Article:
In our last phone call, my husband yelled at me, “You are the most absurd creature on earth!” I go for movies alone. I’m often seen at cafes and bars alone, with a book in my hand. Work, for me, is not just a profession. If not for some over-enthusiastic friends, I would have been alone on my birthday, as I am on most festive nights. I drink a little. My friends say it’s not a little but a little too much. They think I am illogical, stupid, bizarre and that I’m ruining myself, when all I’m doing is trying to find a speck of happiness and just BE.
I still love my husband. He doesn’t love me. He’s in Mumbai and I’m in Kolkata and we talk once in two months and even that conversation is toxic. I am contemplating legal separation but my thoughts fade, because I still love him.
I wonder how long it will take for him to realise that I forgive him for all his flaws. And that he too needs to forgive me for mine. That we made a commitment and that we need to work on it. Why should we shy away, run and hide?>
My relationship with my husband hangs on me like an albatross and will probably lead me to my end. I should realise that maybe it’s over. But I have hope. A tiny little bit. This four-letter word stops me from moving on.
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My decision hinders people from falling in love with me and I crave love. If someone did fall in love with my absurdities, maybe I’d have been able to come out of this state of limbo. People friend zone me. My femininity is ignored. I’m a friend to everyone, and even sometimes the ‘bro’ too. I have counselled many. Given many company. But when it comes to me, no one takes that extra effort to check. I was alone this Diwali. I cleaned my house. Cooked. Lit diyas. Shooed away ‘Awelokhhi’. But I never felt so lonely. The next day, deciding to not be a loner, I made uttejona plans with a friend and successfully managed to coax another into it.
That evening was stranger than the previous one emotionally. With so much physical exhaustion, I fell asleep and when I did wake up, it was the early hours of the morning. There were some missed calls on my phone. Some called to confirm, some called to inform me that I’d screwed up their Diwali, some called to check up on me. Some were inviting me to parties. But my inner voice couldn’t but help scream out and ask, “It’s night. You will probably not let your girlfriends and wives step out of the house alone at this time. Don’t you think I’m a girl, too? Why do you ask me to come? Why won’t you take the effort of coming to pick me up?” Why am I the one going to meet people? Why don’t they come to meet me? But perhaps this too, is too much. I’m quiet, I don’t say a word.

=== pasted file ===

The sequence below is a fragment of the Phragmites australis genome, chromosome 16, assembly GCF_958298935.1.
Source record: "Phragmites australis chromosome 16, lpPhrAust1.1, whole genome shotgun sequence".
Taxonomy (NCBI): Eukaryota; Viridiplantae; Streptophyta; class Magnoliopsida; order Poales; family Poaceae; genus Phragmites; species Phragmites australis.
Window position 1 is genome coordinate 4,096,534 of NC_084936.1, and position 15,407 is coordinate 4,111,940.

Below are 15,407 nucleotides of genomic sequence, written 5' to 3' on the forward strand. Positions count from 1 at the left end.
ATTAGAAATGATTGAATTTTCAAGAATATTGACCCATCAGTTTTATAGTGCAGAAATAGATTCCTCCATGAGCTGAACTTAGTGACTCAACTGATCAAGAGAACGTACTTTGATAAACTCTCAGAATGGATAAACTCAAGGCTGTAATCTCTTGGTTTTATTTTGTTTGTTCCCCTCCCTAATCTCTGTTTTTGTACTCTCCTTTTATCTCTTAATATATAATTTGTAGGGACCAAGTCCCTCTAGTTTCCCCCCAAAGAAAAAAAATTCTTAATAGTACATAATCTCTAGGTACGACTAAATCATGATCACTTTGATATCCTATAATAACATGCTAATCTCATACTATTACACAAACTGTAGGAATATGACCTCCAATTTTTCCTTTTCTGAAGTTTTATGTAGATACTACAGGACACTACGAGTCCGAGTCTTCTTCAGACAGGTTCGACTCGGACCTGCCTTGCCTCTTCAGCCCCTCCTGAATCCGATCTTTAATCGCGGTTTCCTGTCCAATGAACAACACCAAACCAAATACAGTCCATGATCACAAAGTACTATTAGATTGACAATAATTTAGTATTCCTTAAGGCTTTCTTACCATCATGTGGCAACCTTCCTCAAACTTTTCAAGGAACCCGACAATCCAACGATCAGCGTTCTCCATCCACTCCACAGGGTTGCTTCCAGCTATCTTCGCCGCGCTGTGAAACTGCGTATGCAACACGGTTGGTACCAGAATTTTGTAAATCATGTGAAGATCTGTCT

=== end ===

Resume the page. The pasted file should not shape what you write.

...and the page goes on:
There was a man I fell in love with. He used to come to our house and hang around with my husband and me. We had a deep connection and he could make me laugh and dance. Now that my husband is not here, he avoids me as if I have some sort of disease. Now I’m suddenly the friend’s wife. I wonder what happened to the gazes we shared.
I wonder if ever a man will stand by me, simply stand up for me and speak when I am silent, in a world that is increasingly becoming selfish and insensibly insensitive.
I often see friends with children. I love seeing them grow up. It’s amazing how their hands and feet slowly unfurl from being a ball and steady over time. It fills my heart with glee as their gurgles begin to make sense and they form their first words. I have often thought of adopting a child, but agencies are not always pro-single mothers. I work. I live alone. Who will take care of my child? I wonder if I will ever have one, a child of my own.
I’m accused of becoming bitter. I feel like telling all who judge me, “How often do you think of me?” What am I, if not just a girl, standing in front of the world, just simply asking to be honestly and wholeheartedly loved?
(As told to Joie Bose)